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infinite energy

Issue 114
March/April 2014
Infinite Energy Magazine

Science Popularization Project Includes Cold Fusion


Serious Science is an online science popularization project aimed to spread scientific ideas. The site notes, “Scientific theories and ideas are sometimes reinterpreted by journalists who can’t avoid mistakes or misunderstanding...[T]he idea of our project is to give scientists themselves an opportunity to speak on things they study.”

Serious Science launched in December 2013. The site is an English version of PostNauka,a Russian site by Ivar Maksutov launched in May 2012. The Serious Science site has 54 published videos, with over 40 more in progress, all of which are interviews with Boston-area scientists and researchers (the Russian site has hundreds more interviews). Topics covered include astronomy, biology, chemistry, linguistics, mathematics, medicine, physics, psychology, economics, technology and the media.

A 13-minute interview on the “Problem of Cold Fusion” with Peter Hagelstein, Associate Professor of Electrical Engineering at MIT, is currently eleventh on the Serious Science list of top 20 viewed pages. View the interview on their site or on YouTube.

Serious Science poses the questions: “What was the main problem of nuclear physics for the last 25 years? How did the scientific community split into two broad camps?”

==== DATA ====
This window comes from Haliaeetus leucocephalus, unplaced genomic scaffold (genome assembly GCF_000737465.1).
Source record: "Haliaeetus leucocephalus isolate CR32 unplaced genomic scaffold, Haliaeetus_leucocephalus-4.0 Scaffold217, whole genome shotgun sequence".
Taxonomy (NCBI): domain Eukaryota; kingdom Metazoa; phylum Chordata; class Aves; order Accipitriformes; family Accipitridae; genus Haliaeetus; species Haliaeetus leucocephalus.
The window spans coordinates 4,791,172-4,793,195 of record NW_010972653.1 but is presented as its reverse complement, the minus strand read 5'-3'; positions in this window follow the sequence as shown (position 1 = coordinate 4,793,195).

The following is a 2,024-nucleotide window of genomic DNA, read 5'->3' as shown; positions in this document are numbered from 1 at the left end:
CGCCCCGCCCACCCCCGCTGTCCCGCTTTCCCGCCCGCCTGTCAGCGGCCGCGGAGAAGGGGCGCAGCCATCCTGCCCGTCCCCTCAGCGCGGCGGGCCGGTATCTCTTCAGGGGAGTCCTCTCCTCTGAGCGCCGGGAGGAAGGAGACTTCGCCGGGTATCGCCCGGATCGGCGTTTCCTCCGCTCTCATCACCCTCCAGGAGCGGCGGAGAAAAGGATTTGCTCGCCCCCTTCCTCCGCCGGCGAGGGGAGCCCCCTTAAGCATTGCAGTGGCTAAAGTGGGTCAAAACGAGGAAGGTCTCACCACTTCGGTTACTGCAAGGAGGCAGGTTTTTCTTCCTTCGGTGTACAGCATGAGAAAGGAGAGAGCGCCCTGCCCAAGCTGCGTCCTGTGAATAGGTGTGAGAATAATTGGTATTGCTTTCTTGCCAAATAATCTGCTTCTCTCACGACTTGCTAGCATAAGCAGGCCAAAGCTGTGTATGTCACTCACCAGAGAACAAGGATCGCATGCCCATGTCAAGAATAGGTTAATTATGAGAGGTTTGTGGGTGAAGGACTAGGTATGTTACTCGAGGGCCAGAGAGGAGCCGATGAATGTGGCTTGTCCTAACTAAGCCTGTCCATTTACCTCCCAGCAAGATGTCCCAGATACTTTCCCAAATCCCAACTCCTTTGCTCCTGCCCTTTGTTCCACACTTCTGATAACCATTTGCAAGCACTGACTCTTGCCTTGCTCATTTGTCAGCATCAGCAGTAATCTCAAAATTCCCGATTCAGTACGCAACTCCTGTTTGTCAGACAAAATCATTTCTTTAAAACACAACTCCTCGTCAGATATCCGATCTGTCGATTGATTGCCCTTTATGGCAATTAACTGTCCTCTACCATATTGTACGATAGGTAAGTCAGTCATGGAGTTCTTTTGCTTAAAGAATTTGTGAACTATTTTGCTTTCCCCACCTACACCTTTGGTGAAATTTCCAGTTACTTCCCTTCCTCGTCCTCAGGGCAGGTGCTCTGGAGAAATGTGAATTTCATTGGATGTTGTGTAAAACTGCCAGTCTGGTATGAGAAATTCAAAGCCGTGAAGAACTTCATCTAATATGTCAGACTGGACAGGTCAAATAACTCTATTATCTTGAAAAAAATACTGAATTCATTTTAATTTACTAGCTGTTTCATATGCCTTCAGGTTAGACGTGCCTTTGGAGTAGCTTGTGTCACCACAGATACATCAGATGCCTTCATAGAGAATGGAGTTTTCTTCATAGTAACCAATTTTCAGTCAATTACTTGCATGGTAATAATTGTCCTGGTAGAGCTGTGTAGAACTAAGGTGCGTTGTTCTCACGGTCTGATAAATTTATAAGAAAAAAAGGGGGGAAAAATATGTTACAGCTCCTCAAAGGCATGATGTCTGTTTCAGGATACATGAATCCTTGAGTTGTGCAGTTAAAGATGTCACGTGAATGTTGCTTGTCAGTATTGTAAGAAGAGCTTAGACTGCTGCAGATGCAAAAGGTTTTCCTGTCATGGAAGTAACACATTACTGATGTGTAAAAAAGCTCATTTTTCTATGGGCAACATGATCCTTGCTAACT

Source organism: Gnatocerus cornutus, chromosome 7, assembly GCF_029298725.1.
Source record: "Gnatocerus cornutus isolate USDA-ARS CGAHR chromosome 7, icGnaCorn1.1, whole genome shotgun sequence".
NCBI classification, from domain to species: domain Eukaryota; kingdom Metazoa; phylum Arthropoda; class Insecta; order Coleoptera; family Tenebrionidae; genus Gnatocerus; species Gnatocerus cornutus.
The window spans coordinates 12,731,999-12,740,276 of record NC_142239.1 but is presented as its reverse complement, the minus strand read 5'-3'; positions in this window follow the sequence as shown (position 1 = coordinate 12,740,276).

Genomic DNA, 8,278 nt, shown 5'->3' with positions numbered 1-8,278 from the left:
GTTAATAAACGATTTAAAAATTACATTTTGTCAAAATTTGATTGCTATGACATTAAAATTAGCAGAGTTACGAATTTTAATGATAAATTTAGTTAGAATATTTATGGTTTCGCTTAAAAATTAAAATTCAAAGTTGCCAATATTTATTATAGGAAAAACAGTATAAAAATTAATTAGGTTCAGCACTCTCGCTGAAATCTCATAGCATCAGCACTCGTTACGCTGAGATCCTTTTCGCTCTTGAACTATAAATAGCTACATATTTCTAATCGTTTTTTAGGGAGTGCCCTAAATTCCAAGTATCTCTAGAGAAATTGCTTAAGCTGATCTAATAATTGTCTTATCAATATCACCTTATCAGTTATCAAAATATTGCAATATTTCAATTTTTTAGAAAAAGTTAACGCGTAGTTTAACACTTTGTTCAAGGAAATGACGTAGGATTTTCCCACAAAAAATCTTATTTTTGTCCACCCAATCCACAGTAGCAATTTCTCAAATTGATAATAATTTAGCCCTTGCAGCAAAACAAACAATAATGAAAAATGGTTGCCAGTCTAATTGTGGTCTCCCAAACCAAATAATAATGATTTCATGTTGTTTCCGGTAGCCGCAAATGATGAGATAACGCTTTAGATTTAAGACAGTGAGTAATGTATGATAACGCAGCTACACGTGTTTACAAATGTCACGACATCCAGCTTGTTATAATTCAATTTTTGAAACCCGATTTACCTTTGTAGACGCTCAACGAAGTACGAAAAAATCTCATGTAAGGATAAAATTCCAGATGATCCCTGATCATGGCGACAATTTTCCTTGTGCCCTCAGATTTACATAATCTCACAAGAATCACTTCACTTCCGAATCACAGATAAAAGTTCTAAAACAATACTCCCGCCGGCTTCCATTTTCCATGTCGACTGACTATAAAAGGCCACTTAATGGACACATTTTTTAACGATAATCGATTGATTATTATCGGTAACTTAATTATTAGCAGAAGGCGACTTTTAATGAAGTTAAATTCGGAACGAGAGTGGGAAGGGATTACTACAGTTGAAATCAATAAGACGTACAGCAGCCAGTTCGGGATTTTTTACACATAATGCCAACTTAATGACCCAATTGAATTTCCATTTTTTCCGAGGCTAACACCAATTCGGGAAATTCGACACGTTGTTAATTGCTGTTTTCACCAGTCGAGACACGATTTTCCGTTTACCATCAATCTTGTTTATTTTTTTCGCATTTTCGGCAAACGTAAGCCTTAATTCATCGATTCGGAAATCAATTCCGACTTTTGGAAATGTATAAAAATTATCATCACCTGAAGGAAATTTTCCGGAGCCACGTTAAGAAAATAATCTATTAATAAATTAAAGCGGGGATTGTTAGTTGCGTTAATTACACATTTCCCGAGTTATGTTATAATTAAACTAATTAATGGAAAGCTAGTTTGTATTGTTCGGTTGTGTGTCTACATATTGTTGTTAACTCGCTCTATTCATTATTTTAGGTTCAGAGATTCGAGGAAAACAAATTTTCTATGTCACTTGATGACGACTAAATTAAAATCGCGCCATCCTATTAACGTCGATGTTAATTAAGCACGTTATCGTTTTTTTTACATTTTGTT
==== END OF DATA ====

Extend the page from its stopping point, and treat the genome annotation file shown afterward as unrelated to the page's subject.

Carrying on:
Hagelstein focuses on cold fusion as an example. He says, in part: “Pretty much the only time we learn new physics is when we get a result that doesn’t agree with existing physics. Our existing physics these days is pretty robust. We know how things work. It’s been tested. We’re in a position where we should welcome tests of our existing physics. In that light, we actually should be very interested in these experiments. We should be interested because we have experimental results which by now have been confirmed a great number of times. We learn about nature from doing experiments. So, here are our experimental results. Can we, should we, pay attention to them? Follow them up, see where they lead? Or should we adopt a position that says, ‘No, you cannot do these experiments, you cannot publish these experiments, you cannot analyze these experiments because they conflict with existing science.’? In my view, I think we should welcome an anomalous result because it gives us an opportunity to test our existing science, see how it works and see if it stands up to it...Today, sadly, the experiments in the cold fusion business are not considered to be part of science. And that’s the resolution that we have come to as the scientific community. From my perspective, having been in labs, having seen the results, having talked to experimentalists, having looked at the data, having spent a great deal of time on it, it looks like very much like these experiments are real and need to be taken seriously. If we include the experiments and we include the field as part of science, the field will benefit, science will benefit, ultimately society will benefit if we can understand the magic that’s going on here.”


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